5. Count to 10.  Continued, oppressive heat means that tempers will flare.  This is why the murder rate always always rises along with the temperature.  Although I haven’t truly considered acts of violence, I know that I need to watch my emotions when I am too hot.  Taking a moment to diffuse my anger may sound simple but it has saved me from ugly, unnecessary fights in the moment and the painful apologies that come after.

6. If heat-induced anger is an issue for you, try this emotional release. If you’re feeling hot and bothered, first take the steps you need to cool down.  Then, when your mind is calmer, see if you can narrow your anger down to one clear demand (ie, I want you to take the trash out on Friday mornings without me reminding you).  Continuing in your state of calm, express that demand in some form.  Perhaps you calmly say it to the person (and resist the urge to apologize after you do), or maybe you just need to write it down on a scrap of paper which you can burn or toss afterward.  Regardless, you are angry for a good reason.  Thinking it through and expressing it will make you feel better and perhaps improve your relationships.

7. Submerge thyself. This is a little obvious, but being emerged in cold water does such wonders to cool us all down in mind/body/spirit.  Hit the pool (I wish I lived in Austin so I could go to these pools every day), find a hike with a swim (I love this one near Charlottesville, VA) or turn your shower to cold for the last minute.  The cold shocks us back to who we are and gives us a gateway to our soul, according to this modern yogi.

8. Laugh more.  I find that tapping into my sense of humor diffuses heat-induced tension.  I giggle a lot with the people I love (or just myself sometimes).  Sometimes we need to bring in the bigger guns.  Try this video on male/female relations or this sad cat diary.  

9. Get lost in a story.  Summer reading is such a lovely way to mark the season.  My recommendations are this extremely well-researched work of nonfiction that reads like a novel, and this series on the deeper nature of female friendships that could take you the whole season to get through, but will be well worth it.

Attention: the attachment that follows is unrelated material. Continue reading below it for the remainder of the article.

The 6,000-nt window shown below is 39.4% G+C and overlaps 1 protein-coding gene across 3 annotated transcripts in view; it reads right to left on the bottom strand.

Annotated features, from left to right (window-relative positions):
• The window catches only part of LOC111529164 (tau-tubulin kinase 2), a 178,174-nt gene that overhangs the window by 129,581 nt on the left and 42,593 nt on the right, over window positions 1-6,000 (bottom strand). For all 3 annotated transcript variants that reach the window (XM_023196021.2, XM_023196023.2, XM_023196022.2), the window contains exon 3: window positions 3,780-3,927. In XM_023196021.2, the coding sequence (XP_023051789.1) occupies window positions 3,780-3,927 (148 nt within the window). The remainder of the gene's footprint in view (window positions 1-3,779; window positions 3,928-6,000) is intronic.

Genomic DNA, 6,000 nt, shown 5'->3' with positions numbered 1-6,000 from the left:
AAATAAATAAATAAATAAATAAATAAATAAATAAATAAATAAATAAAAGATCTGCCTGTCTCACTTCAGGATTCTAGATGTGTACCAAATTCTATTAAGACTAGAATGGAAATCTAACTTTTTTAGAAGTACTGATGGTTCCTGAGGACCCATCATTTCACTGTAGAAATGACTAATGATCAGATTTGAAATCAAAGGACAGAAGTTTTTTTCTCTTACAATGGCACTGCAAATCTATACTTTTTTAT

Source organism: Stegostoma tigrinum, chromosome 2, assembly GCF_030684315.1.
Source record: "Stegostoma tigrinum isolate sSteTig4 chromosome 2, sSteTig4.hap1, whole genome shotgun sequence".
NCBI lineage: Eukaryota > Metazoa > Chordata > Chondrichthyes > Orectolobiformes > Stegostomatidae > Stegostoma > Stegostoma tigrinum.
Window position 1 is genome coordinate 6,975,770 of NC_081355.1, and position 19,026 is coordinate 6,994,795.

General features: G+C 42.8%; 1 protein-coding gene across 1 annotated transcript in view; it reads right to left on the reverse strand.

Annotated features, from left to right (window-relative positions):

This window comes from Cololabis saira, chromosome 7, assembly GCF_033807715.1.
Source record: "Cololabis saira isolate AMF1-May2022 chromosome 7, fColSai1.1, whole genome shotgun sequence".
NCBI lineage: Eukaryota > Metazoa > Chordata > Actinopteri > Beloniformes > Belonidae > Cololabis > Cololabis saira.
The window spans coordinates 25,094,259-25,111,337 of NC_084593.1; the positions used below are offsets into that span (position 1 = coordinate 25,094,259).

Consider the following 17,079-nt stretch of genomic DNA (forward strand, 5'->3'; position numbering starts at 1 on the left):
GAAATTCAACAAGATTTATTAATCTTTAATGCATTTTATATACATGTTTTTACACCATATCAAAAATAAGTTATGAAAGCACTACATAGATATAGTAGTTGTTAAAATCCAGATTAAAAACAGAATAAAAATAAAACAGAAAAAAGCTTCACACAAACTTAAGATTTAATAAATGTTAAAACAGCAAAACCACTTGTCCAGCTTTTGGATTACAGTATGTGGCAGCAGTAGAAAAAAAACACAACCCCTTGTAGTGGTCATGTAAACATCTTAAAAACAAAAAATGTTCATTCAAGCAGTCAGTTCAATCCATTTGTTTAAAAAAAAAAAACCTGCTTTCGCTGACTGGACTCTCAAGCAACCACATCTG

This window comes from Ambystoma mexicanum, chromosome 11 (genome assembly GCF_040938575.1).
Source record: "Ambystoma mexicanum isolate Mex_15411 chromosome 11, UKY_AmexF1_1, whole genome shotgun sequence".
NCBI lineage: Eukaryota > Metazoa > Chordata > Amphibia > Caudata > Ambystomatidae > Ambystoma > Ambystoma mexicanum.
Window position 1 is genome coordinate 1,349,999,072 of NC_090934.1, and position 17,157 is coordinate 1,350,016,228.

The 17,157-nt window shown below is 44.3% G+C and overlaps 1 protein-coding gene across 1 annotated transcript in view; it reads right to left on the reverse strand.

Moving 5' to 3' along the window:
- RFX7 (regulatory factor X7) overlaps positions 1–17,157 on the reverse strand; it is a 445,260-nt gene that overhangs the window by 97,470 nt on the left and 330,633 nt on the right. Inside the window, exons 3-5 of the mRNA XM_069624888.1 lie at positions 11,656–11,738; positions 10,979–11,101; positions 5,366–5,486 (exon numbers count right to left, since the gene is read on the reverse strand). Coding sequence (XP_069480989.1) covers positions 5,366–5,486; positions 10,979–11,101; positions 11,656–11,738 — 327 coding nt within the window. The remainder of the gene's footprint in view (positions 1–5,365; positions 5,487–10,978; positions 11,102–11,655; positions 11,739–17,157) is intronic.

10. Do less, or almost nothing.  When I’m hot, I always feel overwhelmed.  When I’m overwhelmed, I have difficulty establishing my priorities, which means I can begin acting out of anxiety.  Lately, I've been reading a page in the Tao Te Ching before bed every night before bed.  This ancient Chinese Taoist reminds us of the power of non-action.  We exhaust ourselves by acting out of anxiety.  Instead, we should relax and wait for a deeper impulse to move.  I find that when I have the patience to wait and see, taking action is much smoother and more effective.

From the text:

“Therefore the sage keeps to the deed that consists in taking no action and practices the teaching that uses no words.”


The ancient masters have spoken.  During the summer, less can be way more, especially if you want to be a happy human being.  

So now, take a moment to go drink cool water and take a few deep breaths.  When you get home, wash your feet and put them up the wall.  Modify your self-care for the season, and see how much the world supports your nourishing efforts.   

For one, I’m 100% in support of them.  You, my hot little tamale, deserve all the coolness available to you.  Soak it up, drink it in and share the benefits in terms of your loving attitude and spot-on sense of humor, especially when it comes to the hard parts of life.  It’s truly the best gift we can give anyone around us, ourselves included.